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Friday 6

The state of Illinois is about to execute its second death row inmate in two years: this one is Lloyd Wayne Hampton, who's made the thing easier by actually asking the state to go ahead and hit the juice. If you still have a problem with the situation, you can join the Illinois Coalition Against the Death Penalty in a free rally at noon today outside the State of Illinois Building, Randolph and LaSalle. Call 201-9740 for more.

A panel on tattooing and piercing, a potentially eye-opening look at the relationship between John Lennon and Brian Epstein, an analysis of lesbian homoeroticism in music videos, and scads of feature films and shorts are on the agenda at the 12th annual Chicago Lesbian and Gay International Film Festival, running tonight through next Sunday at Chicago Filmmakers, 1229 W. Belmont, and the Music Box Theatre, 3733 N. Southport. The opening reception tonight at 6:00 at the Music Box will be followed by Where Are We? Our Trip Through America, an on-the-road documentary from Jeffrey Friedman and Rob Epstein (Epstein directed The Life and Times of Harvey Milk). The screening and the reception cost $8. Other highlights: A "Chicago's Own" evening at Filmmakers on Wednesday at 9 including, among other shorts, Columbia College film department cochair Doreen Bartoni's A Common Flower. That same night Christopher Munch's The Hours and Times, about Lennon and Epstein, plays at 9:30 at the Music Box. Armistead Maupin Is a Man I Dreamt Up, a BBC feature on the San Francisco author of "The Tales of the City" series, shows at the Music Box on Tuesday at 7. "Cross-Sexing the Narrative: Lesbian Subtext in Music Videos," a multimedia presentation by Marusia Bociurkiw, will run at the Music Box Sunday at 7. The panel discussion, "The Allure of Fringe Erotics--Tattooing, Piercing, and Scarring," happens at 12:30 PM Sunday at the Rodde Center, 4753 N. Broadway, suite 1200. Admission to the panel is free: everything else will run you $4 to $6. Call the festival at 281-1981 for more.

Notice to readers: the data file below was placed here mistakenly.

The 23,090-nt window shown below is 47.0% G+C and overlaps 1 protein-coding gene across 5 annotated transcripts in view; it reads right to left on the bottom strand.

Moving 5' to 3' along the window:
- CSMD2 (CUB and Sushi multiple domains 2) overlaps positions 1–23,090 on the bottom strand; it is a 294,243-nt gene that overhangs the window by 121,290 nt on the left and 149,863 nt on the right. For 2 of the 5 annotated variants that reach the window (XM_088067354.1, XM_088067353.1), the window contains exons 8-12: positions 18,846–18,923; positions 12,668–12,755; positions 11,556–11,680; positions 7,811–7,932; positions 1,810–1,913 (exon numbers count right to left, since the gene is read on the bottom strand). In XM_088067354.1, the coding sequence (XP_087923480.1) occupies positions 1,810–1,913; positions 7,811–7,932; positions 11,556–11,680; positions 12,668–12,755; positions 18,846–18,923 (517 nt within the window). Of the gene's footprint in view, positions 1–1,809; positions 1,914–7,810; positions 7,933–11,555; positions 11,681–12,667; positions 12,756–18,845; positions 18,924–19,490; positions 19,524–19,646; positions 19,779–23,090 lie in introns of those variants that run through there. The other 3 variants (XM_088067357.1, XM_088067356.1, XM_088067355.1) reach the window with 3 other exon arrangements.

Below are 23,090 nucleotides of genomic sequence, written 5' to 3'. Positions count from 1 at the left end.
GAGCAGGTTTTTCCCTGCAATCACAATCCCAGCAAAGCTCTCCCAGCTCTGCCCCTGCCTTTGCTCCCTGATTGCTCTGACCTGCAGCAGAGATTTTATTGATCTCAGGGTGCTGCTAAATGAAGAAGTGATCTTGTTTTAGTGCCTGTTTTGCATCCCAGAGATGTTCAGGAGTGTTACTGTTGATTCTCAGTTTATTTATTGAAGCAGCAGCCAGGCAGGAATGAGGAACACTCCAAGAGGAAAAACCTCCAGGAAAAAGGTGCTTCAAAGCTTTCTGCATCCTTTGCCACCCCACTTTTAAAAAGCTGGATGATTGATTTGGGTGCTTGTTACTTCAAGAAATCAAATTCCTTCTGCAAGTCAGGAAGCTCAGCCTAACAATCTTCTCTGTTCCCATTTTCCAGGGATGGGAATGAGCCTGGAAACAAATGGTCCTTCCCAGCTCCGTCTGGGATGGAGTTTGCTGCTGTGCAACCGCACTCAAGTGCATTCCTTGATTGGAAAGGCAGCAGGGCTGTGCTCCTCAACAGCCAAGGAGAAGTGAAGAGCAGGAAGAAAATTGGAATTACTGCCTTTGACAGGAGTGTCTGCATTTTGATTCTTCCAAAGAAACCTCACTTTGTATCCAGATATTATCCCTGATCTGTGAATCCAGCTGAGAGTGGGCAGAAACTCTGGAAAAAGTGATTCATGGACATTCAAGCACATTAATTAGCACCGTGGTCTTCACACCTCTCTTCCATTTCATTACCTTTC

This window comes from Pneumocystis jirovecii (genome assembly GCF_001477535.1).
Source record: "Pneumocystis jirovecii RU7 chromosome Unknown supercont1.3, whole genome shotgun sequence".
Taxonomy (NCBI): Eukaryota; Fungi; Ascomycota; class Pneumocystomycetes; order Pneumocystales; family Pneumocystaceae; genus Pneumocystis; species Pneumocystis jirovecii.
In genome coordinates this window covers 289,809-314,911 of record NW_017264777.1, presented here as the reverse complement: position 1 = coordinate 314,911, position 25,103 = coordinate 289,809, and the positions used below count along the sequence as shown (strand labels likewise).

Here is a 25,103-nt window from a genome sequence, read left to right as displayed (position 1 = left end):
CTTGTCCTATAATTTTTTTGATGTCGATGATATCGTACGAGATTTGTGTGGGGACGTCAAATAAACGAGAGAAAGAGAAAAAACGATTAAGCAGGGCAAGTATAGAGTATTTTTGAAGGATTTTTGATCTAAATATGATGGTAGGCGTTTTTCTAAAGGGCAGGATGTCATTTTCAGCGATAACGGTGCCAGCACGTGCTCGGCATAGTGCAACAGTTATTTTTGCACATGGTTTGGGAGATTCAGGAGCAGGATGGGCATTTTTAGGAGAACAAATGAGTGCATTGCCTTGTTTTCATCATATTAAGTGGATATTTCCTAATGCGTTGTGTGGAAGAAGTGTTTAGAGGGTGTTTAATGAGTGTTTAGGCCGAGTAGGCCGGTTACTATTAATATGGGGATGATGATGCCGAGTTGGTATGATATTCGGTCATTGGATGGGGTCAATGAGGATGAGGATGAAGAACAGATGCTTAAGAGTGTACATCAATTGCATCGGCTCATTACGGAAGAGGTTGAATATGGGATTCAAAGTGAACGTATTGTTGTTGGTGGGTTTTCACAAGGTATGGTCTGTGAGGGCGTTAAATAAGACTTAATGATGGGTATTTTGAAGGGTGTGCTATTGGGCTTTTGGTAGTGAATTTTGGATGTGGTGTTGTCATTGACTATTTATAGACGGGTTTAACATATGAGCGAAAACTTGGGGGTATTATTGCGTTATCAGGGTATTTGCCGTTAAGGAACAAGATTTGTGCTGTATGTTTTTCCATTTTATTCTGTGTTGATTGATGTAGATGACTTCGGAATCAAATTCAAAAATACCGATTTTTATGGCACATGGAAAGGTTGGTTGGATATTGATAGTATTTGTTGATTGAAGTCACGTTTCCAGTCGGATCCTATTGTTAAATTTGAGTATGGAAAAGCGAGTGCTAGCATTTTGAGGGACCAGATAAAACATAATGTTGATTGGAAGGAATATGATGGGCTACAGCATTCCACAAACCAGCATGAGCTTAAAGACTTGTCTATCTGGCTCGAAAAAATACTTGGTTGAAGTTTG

Saturday 7

Marshall Field's multimillion-dollar restoration of its State Street flagship gets feted tonight at a ten-story, tres-tony dinner party that'll culminate in the lighting of the store's seventh-floor "Great Tree." The $250 and $150 tickets benefit the AIDS Foundation of Chicago; with the entire landmark store as the setting, you get cocktails at 7, dinner at 8:30, the tree lighting at 9:30, songs by Michael Feinstein, and dancing till midnight. The store is at 111 N. State; call 642-5454 for tickets and info. The store's traditional Christmas windows, 36 scenes fronting State, Washington, and Randolph, get unveiled today as well.

What's the Nelson Algren Committee been up to? Planning their autumn event, that's what. It's called Nelson Algren and Women, and it features Bettina Drew, author of Nelson Algren: A Life on the Wild Side, who will give a talk on her research, answer questions, and sign her book. Afterward Angela Allyn, Marisa Julie Fox, Carol E. Hall, and Lisa Hodsoll will give some dramatic readings. Music will be provided by the Richard Theodore Group, and there will be a photo exhibit of some Algren haunts by Teresa Potasiak. It's $5, $3 for students and seniors, at 7:30 tonight at the Bop Shop, 1807 W. Division. Call 342-8847.

It's Erotica Obsession night at Berlin: the club sez you should bring "whatever turns you on: candles, skin flicks, leather . . . " and just about anything else. Next weekend the club begins its ninth-anniversary celebration, during which you can sign up to win a trip for two to the real Berlin (the drawing is Sunday, November 22). Erotica Obsession happens from 10 PM to 5 AM at 954 W. Belmont ($3 cover). Call 348-4975.

Sunday 8

In a recent document addressed to U.S. bishops, the Catholic Church lays out its objections to homosexuality and expresses its support for legislative discrimination in a variety of areas. The missive concludes with the direction that bishops should actively oppose gay-rights measures. Dignity/Chicago, a Catholic group mighty outraged at the church's continued discrimination against gays and women, is planning to raise heck outside the home of Cardinal Bernardin, at State and North, at 7 tonight. It's free; call 296-0780 for more.